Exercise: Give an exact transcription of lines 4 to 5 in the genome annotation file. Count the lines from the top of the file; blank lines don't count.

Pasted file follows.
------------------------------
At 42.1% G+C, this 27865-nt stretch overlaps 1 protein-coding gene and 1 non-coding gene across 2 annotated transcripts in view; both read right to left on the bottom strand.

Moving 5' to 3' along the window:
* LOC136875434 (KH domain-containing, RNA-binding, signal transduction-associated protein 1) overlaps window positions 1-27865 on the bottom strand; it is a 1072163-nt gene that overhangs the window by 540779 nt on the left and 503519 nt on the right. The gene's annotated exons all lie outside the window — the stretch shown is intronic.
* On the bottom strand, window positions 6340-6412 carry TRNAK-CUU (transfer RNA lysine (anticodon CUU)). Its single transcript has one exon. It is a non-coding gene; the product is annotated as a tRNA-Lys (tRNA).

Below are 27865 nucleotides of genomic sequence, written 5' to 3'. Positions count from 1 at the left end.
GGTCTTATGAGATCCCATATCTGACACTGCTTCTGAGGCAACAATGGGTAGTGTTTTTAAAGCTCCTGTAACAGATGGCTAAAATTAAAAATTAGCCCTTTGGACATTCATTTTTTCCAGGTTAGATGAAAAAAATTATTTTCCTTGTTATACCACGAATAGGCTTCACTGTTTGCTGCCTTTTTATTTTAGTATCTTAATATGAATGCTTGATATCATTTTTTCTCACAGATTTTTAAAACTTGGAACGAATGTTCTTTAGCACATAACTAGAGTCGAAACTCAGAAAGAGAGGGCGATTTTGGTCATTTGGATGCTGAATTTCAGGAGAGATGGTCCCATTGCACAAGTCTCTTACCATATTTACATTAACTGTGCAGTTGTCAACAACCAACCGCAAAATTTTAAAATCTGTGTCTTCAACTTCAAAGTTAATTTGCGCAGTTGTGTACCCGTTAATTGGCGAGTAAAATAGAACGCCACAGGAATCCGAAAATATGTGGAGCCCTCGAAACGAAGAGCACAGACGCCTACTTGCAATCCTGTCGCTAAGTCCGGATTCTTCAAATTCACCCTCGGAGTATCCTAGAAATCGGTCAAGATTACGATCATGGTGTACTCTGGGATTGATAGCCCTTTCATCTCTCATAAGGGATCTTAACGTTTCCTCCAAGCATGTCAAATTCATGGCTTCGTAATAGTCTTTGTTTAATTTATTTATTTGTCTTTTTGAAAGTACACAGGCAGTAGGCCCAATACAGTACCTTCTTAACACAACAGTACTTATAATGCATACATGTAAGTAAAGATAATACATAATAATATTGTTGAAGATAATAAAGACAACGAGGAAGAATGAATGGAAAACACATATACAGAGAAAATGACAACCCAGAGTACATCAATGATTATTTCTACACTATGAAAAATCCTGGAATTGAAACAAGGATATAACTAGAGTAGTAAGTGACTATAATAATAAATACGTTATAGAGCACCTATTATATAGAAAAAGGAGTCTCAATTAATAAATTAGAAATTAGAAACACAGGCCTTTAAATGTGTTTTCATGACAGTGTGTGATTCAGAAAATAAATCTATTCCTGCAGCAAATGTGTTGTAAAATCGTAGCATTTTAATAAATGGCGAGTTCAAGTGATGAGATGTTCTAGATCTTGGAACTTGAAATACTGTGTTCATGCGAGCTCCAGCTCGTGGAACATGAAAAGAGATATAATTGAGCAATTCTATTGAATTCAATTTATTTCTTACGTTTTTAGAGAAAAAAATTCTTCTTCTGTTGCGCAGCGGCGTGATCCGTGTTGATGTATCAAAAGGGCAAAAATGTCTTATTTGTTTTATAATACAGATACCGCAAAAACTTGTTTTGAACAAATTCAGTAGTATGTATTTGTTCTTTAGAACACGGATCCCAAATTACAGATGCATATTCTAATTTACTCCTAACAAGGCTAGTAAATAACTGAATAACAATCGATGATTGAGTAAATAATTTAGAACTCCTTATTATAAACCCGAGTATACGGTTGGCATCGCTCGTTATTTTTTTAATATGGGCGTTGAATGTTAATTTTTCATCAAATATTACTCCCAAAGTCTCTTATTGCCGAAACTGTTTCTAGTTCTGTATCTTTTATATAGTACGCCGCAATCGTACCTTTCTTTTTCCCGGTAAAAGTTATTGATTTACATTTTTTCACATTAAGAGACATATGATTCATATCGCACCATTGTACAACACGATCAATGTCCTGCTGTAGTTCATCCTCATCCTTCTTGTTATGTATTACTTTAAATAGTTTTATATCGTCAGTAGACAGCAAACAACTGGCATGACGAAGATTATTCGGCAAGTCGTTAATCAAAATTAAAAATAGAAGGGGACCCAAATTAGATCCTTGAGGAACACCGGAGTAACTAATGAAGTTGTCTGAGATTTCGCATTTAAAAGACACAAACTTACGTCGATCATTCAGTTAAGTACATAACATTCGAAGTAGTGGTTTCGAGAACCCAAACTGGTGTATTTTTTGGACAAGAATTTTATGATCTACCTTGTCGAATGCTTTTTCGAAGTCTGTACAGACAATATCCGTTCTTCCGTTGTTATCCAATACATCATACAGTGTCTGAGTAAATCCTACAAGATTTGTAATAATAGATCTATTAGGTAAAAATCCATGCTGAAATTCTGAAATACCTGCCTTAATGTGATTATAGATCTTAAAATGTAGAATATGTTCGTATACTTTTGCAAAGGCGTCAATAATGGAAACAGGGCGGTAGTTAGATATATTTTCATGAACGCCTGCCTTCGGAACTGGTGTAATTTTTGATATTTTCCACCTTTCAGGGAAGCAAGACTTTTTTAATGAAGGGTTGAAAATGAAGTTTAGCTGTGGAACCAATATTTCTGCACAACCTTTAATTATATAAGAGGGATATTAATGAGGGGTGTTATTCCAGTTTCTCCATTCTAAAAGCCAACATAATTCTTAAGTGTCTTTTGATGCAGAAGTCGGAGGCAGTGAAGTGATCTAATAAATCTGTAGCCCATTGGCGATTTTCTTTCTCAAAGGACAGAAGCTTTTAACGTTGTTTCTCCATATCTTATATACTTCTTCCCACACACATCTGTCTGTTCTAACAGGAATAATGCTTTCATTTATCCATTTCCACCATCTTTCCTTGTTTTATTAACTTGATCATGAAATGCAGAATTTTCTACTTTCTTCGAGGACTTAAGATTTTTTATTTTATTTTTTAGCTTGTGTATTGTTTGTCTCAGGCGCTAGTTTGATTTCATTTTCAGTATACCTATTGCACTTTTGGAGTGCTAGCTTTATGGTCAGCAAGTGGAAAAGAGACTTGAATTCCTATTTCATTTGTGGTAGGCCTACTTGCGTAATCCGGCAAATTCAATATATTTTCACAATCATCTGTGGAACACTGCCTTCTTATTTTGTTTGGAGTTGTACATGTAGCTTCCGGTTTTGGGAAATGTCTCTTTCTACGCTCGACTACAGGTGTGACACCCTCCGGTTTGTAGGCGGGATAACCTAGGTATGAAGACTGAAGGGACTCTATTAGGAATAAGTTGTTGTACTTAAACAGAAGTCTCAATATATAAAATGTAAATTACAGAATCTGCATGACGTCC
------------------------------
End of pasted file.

* On the bottom strand, window positions 6340-6412 carry TRNAK-CUU (transfer RNA lysine (anticodon CUU)). Its single transcript has one exon. It is a non-coding gene; the product is annotated as a tRNA-Lys (tRNA).

Below are 27865 nucleotides of genomic sequence, written 5' to 3'. Positions count from 1 at the left end.